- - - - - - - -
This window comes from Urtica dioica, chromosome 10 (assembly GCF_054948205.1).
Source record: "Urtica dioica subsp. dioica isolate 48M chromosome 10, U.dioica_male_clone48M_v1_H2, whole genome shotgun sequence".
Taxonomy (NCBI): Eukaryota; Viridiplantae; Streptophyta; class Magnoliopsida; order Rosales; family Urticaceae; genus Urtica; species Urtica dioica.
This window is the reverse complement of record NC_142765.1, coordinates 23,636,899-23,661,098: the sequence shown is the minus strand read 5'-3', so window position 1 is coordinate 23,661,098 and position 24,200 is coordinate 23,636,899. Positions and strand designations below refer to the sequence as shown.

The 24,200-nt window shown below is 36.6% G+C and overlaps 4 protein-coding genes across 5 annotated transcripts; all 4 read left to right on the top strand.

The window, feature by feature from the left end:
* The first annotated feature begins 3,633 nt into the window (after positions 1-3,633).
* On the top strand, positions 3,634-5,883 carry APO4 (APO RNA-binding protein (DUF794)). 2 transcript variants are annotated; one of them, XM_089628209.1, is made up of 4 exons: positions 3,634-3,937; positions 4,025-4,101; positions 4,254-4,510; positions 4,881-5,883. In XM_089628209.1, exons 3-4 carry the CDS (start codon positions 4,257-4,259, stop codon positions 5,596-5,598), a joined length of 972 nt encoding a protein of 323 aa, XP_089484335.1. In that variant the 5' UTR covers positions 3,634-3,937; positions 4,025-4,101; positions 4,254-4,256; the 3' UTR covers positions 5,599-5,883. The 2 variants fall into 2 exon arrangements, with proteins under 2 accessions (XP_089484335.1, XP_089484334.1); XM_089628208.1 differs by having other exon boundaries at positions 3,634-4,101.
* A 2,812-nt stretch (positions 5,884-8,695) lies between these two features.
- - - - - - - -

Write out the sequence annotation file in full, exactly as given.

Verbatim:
This window comes from Urtica dioica, chromosome 10 (assembly GCF_054948205.1).
Source record: "Urtica dioica subsp. dioica isolate 48M chromosome 10, U.dioica_male_clone48M_v1_H2, whole genome shotgun sequence".
Taxonomy (NCBI): Eukaryota; Viridiplantae; Streptophyta; class Magnoliopsida; order Rosales; family Urticaceae; genus Urtica; species Urtica dioica.
This window is the reverse complement of record NC_142765.1, coordinates 23,636,899-23,661,098: the sequence shown is the minus strand read 5'-3', so window position 1 is coordinate 23,661,098 and position 24,200 is coordinate 23,636,899. Positions and strand designations below refer to the sequence as shown.

The 24,200-nt window shown below is 36.6% G+C and overlaps 4 protein-coding genes across 5 annotated transcripts; all 4 read left to right on the top strand.

The window, feature by feature from the left end:
* The first annotated feature begins 3,633 nt into the window (after positions 1-3,633).
* On the top strand, positions 3,634-5,883 carry APO4 (APO RNA-binding protein (DUF794)). 2 transcript variants are annotated; one of them, XM_089628209.1, is made up of 4 exons: positions 3,634-3,937; positions 4,025-4,101; positions 4,254-4,510; positions 4,881-5,883. In XM_089628209.1, exons 3-4 carry the CDS (start codon positions 4,257-4,259, stop codon positions 5,596-5,598), a joined length of 972 nt encoding a protein of 323 aa, XP_089484335.1. In that variant the 5' UTR covers positions 3,634-3,937; positions 4,025-4,101; positions 4,254-4,256; the 3' UTR covers positions 5,599-5,883. The 2 variants fall into 2 exon arrangements, with proteins under 2 accessions (XP_089484335.1, XP_089484334.1); XM_089628208.1 differs by having other exon boundaries at positions 3,634-4,101.
* A 2,812-nt stretch (positions 5,884-8,695) lies between these two features.